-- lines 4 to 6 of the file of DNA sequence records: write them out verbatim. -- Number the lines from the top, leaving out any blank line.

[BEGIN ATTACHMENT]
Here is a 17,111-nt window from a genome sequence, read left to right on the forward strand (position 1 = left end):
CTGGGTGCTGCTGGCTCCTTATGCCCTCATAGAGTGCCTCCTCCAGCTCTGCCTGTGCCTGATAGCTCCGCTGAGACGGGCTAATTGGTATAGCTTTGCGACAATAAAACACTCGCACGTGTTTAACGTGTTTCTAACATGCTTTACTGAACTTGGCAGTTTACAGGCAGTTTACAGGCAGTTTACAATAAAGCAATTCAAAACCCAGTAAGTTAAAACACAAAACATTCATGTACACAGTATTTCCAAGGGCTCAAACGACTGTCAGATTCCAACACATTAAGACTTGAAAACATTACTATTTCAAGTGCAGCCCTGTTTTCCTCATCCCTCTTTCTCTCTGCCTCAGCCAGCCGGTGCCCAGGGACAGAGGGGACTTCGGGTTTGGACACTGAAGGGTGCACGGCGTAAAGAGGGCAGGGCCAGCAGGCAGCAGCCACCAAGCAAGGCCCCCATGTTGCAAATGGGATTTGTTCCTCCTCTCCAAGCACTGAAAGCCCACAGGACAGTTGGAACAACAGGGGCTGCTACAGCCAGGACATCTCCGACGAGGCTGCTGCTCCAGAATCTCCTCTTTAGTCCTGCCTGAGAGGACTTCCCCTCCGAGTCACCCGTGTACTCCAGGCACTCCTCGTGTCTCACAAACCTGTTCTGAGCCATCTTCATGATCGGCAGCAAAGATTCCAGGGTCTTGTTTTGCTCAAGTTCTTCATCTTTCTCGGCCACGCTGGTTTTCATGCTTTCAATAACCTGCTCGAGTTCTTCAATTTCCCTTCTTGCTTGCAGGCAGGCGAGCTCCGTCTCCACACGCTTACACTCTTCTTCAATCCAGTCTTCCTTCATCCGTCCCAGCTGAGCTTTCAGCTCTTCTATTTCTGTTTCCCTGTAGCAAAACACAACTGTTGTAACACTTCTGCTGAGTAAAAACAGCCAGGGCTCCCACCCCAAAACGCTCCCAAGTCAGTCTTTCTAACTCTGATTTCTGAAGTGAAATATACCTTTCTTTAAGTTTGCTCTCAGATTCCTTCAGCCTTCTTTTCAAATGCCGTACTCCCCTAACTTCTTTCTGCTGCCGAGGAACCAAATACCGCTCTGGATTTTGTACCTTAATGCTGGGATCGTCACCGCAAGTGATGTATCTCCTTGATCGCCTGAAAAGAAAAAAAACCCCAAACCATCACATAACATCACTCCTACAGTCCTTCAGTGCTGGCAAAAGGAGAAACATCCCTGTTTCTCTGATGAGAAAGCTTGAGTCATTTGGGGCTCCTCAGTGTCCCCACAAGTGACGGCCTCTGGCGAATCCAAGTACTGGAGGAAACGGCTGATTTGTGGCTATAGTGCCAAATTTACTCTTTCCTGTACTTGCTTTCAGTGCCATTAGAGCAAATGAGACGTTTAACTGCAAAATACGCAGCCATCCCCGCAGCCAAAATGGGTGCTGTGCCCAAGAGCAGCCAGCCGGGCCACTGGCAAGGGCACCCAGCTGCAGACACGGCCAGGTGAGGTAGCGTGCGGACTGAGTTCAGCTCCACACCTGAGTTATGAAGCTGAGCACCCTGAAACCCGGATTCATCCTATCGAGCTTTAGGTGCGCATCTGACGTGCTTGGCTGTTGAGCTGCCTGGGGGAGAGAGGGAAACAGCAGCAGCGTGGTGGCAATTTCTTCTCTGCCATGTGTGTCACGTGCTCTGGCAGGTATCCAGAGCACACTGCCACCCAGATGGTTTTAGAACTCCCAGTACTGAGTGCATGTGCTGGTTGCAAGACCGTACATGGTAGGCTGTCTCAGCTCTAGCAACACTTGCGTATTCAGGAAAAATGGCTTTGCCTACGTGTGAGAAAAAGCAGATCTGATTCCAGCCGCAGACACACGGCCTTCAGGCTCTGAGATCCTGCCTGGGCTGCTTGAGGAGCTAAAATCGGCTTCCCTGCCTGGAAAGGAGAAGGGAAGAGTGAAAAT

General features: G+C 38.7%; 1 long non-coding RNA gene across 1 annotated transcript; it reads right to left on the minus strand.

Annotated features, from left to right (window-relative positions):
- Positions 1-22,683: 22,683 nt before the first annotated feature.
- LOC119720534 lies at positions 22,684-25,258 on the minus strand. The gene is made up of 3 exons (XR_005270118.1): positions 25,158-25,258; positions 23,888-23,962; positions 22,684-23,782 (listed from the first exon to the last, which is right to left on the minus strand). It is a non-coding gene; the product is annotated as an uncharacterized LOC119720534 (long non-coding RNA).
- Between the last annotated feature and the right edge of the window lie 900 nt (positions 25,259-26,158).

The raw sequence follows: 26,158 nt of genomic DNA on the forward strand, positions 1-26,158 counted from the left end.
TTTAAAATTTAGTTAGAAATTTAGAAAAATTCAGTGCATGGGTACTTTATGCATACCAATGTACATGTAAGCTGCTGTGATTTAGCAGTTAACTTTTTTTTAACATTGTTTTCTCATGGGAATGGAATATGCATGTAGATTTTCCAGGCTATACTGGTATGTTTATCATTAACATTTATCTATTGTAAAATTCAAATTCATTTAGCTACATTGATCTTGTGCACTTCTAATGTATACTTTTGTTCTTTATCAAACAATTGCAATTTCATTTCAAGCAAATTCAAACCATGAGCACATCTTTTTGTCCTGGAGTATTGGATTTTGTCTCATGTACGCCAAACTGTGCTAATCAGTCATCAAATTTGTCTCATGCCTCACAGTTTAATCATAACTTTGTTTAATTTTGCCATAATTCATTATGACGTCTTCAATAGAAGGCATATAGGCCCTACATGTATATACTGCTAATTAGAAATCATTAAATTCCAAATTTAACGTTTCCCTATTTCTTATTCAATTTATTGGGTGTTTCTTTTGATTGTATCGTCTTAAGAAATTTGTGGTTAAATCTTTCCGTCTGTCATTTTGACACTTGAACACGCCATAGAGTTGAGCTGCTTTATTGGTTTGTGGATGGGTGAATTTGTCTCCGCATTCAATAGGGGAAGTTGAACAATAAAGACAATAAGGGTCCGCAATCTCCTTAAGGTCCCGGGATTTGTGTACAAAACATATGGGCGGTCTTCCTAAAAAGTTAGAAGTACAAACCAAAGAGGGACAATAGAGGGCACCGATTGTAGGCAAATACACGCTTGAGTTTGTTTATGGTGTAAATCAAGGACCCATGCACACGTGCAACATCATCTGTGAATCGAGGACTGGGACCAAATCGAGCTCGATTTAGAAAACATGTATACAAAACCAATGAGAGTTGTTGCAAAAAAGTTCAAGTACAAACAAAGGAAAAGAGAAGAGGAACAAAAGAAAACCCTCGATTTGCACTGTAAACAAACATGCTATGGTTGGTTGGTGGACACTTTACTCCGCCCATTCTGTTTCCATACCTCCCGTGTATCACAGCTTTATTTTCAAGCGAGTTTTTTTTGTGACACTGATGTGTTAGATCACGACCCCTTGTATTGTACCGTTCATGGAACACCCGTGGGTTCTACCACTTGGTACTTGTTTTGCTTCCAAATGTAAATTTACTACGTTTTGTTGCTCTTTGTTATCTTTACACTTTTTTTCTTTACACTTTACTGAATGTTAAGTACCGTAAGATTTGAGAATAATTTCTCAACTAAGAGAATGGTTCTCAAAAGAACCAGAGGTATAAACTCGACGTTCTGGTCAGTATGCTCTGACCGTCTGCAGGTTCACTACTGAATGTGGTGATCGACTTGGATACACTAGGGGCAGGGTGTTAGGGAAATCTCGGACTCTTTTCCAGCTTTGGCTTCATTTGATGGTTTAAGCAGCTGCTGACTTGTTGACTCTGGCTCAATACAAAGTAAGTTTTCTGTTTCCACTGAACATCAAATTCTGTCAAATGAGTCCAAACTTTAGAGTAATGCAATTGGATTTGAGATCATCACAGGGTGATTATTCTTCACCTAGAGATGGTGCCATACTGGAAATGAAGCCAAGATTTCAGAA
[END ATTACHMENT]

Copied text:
Annotated features, from left to right (window-relative positions):
- Positions 1-22,683: 22,683 nt before the first annotated feature.
- LOC119720534 lies at positions 22,684-25,258 on the minus strand. The gene is made up of 3 exons (XR_005270118.1): positions 25,158-25,258; positions 23,888-23,962; positions 22,684-23,782 (listed from the first exon to the last, which is right to left on the minus strand). It is a non-coding gene; the product is annotated as an uncharacterized LOC119720534 (long non-coding RNA).